On Speaking Well – And Why It Matters

I decided to take a different tack for this post, while still keeping to the overall theme of personal transformation and the concept that ‘Self isn’t something we find, it’s something we create.’ Self is not just what goes on between the ears, that is, our thoughts, feelings, beliefs, and attitudes. Self is the whole package, including our personal presentation.

My shy and awkward younger self had a lot to learn about personal presentation. I had very little in the self-esteem and confidence department and, as a result, I interacted poorly with people. It was a frustrating situation, as much for me as it was for them.

I became drawn to the notion of improving personal image and presentation, reading a great deal about the topic. I still have those books. They were written three decades ago, and the pictures give away their age, but the principles are timeless and endlessly helpful.

Here’s a snippet of what I learned.

First impressions count, although you don’t need me to tell you that. Here are some interesting statistics. How we look, dress, and behave accounts for around 55% of the impression we create. What we say accounts for just 7%. The rest – a whopping 38% – is how we sound, our voice!

So, in making a good impression, our voice and words carry almost the same weight as our appearance and actions. Many people put a lot of effort into looking good, but how many put effort into sounding good?

Do you like the sound of your voice? Is it strong or weak? Does your voice sound unnaturally high, especially when you’re nervous? Do you speak too softly or too loudly? Are there lots of ums and ahs? Do people ask you to slow down, speak up, or repeat what you said? Do you have a strong accent? (We Australians have a notoriously difficult-to-understand accent, made harder by speech that is often way too fast and peppered with puzzling idioms.)

Why it matters

Why does sounding good matter? For one thing, it fosters good communication when others enjoy listening to us and good communication is the lifeblood of human relationships. It helps us to accurately convey our feelings, thoughts, and ideas. Being easily understood helps us to get our needs met. Understanding others helps us to meet their needs.

And secondly, sounding good can build in us a more positive view of ourselves, which in turn increases our confidence. It doesn’t necessarily work the other way around. Robust self-esteem and confidence do not always make us sound appealing. In fact, the opposite can be true: an overly self-confident person can come across as brash and egotistical, and that is never pleasant to hear.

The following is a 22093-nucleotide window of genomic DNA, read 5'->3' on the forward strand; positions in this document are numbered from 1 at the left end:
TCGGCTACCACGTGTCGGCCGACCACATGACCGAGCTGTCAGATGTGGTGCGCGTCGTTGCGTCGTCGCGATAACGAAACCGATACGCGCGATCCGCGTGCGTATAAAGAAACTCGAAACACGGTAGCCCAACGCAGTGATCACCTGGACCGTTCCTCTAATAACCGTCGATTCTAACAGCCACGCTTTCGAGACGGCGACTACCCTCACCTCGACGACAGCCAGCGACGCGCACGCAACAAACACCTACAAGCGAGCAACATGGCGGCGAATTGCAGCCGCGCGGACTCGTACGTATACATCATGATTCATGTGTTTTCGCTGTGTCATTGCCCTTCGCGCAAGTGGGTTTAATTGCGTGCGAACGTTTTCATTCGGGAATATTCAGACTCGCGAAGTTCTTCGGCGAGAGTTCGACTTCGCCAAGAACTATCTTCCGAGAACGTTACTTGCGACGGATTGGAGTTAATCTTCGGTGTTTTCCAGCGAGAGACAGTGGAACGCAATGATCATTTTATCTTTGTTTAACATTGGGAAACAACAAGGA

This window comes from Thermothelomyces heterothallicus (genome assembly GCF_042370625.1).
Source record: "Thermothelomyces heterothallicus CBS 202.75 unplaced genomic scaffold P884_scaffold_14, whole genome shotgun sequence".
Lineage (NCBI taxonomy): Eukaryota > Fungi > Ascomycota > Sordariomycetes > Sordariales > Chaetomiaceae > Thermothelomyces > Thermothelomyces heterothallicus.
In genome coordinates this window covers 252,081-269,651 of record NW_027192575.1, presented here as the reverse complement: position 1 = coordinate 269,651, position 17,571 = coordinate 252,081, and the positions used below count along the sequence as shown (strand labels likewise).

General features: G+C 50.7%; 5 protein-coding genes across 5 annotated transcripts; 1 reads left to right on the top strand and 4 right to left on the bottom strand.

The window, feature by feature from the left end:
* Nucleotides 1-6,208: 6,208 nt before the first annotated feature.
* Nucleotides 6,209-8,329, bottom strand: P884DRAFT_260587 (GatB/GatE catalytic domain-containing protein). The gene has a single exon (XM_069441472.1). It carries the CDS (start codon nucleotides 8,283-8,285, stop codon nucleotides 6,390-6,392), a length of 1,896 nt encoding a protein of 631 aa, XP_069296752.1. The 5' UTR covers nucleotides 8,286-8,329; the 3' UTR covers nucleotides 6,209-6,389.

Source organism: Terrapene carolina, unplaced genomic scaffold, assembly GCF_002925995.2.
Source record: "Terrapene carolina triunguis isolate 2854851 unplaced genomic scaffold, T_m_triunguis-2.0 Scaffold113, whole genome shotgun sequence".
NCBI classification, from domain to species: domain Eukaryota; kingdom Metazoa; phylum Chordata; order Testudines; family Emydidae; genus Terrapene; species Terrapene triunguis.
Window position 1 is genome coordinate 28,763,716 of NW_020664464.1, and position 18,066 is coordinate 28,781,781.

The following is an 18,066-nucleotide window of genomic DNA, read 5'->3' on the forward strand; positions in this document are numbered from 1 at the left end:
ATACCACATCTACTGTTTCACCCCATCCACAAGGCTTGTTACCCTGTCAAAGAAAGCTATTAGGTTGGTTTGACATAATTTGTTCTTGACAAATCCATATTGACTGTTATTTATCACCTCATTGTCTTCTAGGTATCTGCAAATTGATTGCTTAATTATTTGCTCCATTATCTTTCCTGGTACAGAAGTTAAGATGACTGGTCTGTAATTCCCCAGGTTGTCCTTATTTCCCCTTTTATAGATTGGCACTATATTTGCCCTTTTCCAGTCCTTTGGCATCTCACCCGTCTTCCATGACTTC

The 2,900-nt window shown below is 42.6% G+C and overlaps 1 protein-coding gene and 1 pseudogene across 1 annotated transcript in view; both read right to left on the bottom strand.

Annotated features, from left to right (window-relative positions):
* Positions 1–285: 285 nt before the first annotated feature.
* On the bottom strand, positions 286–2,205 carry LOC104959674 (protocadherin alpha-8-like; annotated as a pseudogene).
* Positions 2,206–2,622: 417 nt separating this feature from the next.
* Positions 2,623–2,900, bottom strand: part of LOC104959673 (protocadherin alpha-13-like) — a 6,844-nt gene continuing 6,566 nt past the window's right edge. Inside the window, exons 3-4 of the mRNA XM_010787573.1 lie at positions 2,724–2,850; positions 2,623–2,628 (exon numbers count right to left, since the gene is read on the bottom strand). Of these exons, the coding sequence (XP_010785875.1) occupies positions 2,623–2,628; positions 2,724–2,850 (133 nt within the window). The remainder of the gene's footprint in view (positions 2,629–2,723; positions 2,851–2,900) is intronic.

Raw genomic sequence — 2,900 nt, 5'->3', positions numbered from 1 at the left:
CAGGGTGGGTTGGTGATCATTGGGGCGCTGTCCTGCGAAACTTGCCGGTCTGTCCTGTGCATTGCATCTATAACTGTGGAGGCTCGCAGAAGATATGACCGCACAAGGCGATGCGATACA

If you have read any of my previous articles, you will know that I learn a lot from TED talks. Over the years, I have curated a great playlist of personal growth material, including this one: How to speak so that people want to listen by Julian Treasure, a sound expert. I love listening to Julian speak and I’ve come back to this talk several times.

After explaining some types of speech that are difficult to listen to, such as gossip, judgment, blaming, exaggerating, and complaining, Julian offers some great advice on always speaking well. It’s in the form of an acronym – the word HAIL (meaning to “greet or acclaim enthusiastically.”)

  • H – honesty or speaking our truth, clearly and directly
  • A – authenticity or being ourselves, “standing in our own truth”
  • I – Integrity or doing what we say and being trustworthy
  • L – love, the kind that “wishes people well” which makes it difficult to judge others and prevents our honesty from being unkind

This is sage advice that goes a long way to always speaking well. 

Three more ways to improve how we sound

1. Voice quality

Google the word timbre and you’ll find it is used mostly in the context of singing voices to describe tonal quality. One definition of timbre is the “phenomenon of the specific colour or texture of a voice.” Listen to the rich, smooth, chocolate tones of Tracy Chapman. On the other hand, Sarah Brightman has a more sparkling, bell-like, and silvery timbre.

Everyday speaking voices also have a timbre. Each of us has a unique timbre; it is what makes us instantly recognizable when, for example, we call a friend on the phone. What is the timbre of your voice? How would you describe it? How would others describe it?